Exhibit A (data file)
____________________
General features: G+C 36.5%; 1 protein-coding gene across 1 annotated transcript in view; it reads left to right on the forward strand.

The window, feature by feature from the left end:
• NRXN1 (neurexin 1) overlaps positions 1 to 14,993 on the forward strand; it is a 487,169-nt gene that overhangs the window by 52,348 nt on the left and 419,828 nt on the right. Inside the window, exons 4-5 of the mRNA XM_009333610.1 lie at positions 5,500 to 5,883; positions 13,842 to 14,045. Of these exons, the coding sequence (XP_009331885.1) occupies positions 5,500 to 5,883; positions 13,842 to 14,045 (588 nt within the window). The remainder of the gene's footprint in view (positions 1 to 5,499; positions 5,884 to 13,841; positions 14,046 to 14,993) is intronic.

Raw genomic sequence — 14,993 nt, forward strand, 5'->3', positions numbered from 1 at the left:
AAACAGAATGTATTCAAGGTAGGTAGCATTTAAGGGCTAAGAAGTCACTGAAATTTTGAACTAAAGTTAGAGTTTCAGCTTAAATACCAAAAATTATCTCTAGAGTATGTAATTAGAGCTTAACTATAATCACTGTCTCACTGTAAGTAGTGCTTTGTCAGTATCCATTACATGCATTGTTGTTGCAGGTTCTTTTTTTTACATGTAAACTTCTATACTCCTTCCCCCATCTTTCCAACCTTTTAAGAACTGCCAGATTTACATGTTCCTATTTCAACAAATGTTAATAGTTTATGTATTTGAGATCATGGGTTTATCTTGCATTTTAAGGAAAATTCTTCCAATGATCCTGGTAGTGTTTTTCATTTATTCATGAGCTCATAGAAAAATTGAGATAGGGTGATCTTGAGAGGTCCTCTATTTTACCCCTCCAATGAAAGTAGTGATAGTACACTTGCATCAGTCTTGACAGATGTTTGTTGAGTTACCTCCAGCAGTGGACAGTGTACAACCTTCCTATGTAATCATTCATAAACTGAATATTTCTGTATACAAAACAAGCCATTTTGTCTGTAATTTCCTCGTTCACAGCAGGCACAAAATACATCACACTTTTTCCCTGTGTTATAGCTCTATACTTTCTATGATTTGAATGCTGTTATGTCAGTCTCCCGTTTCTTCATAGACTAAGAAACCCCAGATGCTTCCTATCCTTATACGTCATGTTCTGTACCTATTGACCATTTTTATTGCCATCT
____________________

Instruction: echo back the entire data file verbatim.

General features: G+C 36.5%; 1 protein-coding gene across 1 annotated transcript in view; it reads left to right on the forward strand.

The window, feature by feature from the left end:
• NRXN1 (neurexin 1) overlaps positions 1 to 14,993 on the forward strand; it is a 487,169-nt gene that overhangs the window by 52,348 nt on the left and 419,828 nt on the right. Inside the window, exons 4-5 of the mRNA XM_009333610.1 lie at positions 5,500 to 5,883; positions 13,842 to 14,045. Of these exons, the coding sequence (XP_009331885.1) occupies positions 5,500 to 5,883; positions 13,842 to 14,045 (588 nt within the window). The remainder of the gene's footprint in view (positions 1 to 5,499; positions 5,884 to 13,841; positions 14,046 to 14,993) is intronic.

Raw genomic sequence — 14,993 nt, forward strand, 5'->3', positions numbered from 1 at the left:
AAACAGAATGTATTCAAGGTAGGTAGCATTTAAGGGCTAAGAAGTCACTGAAATTTTGAACTAAAGTTAGAGTTTCAGCTTAAATACCAAAAATTATCTCTAGAGTATGTAATTAGAGCTTAACTATAATCACTGTCTCACTGTAAGTAGTGCTTTGTCAGTATCCATTACATGCATTGTTGTTGCAGGTTCTTTTTTTTACATGTAAACTTCTATACTCCTTCCCCCATCTTTCCAACCTTTTAAGAACTGCCAGATTTACATGTTCCTATTTCAACAAATGTTAATAGTTTATGTATTTGAGATCATGGGTTTATCTTGCATTTTAAGGAAAATTCTTCCAATGATCCTGGTAGTGTTTTTCATTTATTCATGAGCTCATAGAAAAATTGAGATAGGGTGATCTTGAGAGGTCCTCTATTTTACCCCTCCAATGAAAGTAGTGATAGTACACTTGCATCAGTCTTGACAGATGTTTGTTGAGTTACCTCCAGCAGTGGACAGTGTACAACCTTCCTATGTAATCATTCATAAACTGAATATTTCTGTATACAAAACAAGCCATTTTGTCTGTAATTTCCTCGTTCACAGCAGGCACAAAATACATCACACTTTTTCCCTGTGTTATAGCTCTATACTTTCTATGATTTGAATGCTGTTATGTCAGTCTCCCGTTTCTTCATAGACTAAGAAACCCCAGATGCTTCCTATCCTTATACGTCATGTTCTGTACCTATTGACCATTTTTATTGCCATCT